At the end of each year, over 40 percent of Americans set their New Year’s Resolutions, according to this Forbes article. However, after a few weeks into the new year, it’s very likely that you may break a resolution, or two. That’s because that same article states that only 8 percent of Americans actually keep their resolutions throughout the entire year.
Even though most people give up on their New Year’s resolutions by the first week of February, the good thing to know is that this process can change.
By making simple changes in your mindset and the way you set your goals for the New Year, you can maintain resolutions and see a change that will last the entire year and more.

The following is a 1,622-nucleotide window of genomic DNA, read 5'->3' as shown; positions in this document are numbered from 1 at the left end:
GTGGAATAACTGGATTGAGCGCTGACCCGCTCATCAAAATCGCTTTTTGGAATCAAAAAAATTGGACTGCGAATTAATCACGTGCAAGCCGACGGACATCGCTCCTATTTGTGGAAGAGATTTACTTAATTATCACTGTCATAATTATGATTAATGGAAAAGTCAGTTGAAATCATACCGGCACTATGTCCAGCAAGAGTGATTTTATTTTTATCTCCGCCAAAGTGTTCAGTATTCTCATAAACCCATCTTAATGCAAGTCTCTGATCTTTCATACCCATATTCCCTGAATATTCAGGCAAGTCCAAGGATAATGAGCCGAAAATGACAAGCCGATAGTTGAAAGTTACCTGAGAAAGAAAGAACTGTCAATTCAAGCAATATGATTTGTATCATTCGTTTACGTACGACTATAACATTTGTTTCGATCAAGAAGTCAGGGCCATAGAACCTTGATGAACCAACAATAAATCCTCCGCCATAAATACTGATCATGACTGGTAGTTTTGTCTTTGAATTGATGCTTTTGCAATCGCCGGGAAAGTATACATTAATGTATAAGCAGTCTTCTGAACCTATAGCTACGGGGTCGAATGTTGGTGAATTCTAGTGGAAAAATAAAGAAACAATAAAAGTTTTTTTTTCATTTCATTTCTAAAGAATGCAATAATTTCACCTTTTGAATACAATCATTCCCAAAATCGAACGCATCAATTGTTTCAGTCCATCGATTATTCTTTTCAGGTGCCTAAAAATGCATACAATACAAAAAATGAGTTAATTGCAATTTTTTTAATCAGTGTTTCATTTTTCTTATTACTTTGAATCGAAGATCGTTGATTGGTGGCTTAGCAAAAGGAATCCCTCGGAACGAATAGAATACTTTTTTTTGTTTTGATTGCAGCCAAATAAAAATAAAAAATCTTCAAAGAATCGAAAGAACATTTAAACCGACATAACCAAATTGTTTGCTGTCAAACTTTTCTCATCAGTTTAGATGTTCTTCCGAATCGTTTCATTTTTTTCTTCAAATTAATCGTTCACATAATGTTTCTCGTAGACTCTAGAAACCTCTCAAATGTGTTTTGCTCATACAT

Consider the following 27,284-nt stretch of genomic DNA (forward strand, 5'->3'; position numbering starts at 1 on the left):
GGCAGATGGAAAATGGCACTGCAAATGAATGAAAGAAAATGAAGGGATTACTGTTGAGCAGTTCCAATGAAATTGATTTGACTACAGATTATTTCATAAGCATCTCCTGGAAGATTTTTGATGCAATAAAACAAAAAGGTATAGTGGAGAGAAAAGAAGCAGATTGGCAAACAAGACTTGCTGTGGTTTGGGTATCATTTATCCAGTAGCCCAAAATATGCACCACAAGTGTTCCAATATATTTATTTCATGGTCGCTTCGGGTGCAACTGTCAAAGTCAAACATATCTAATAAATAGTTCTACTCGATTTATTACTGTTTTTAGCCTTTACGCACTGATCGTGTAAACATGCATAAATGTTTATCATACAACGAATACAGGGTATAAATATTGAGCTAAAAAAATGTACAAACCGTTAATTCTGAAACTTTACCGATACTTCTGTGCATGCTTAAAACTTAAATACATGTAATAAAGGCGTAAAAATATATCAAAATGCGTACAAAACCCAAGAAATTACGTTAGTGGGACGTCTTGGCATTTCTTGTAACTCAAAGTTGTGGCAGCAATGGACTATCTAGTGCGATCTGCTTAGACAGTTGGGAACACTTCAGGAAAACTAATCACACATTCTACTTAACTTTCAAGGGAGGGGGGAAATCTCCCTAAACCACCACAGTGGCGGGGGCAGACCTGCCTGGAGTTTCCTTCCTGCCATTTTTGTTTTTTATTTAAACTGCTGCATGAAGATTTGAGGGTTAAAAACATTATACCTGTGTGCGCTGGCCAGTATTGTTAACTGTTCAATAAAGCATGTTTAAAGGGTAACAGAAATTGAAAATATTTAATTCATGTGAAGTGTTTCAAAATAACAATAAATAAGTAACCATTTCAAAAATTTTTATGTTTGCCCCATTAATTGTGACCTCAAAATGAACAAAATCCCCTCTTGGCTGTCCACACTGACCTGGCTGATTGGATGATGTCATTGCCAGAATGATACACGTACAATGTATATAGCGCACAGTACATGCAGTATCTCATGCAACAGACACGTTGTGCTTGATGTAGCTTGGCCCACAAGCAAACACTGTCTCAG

Many people have an idea in their minds about what they would like to change over the next year but oftentimes, this idea is too generic and lacks enough detail to be executed thoroughly.
Take for example the common goal of losing weight. Just stating that you want to lose weight is not enough.
Even stating the amount of weight you want to lose is not enough. You have to get detailed and plan out how you’re actually going to lose the weight.
Pinpoint what triggers your weight gain and work to demolish those areas. If food is a large factor, decide which foods you need to eat less to lose weight.
If you need to work out more, write out exactly how many times a week you’re going to work out and decide which
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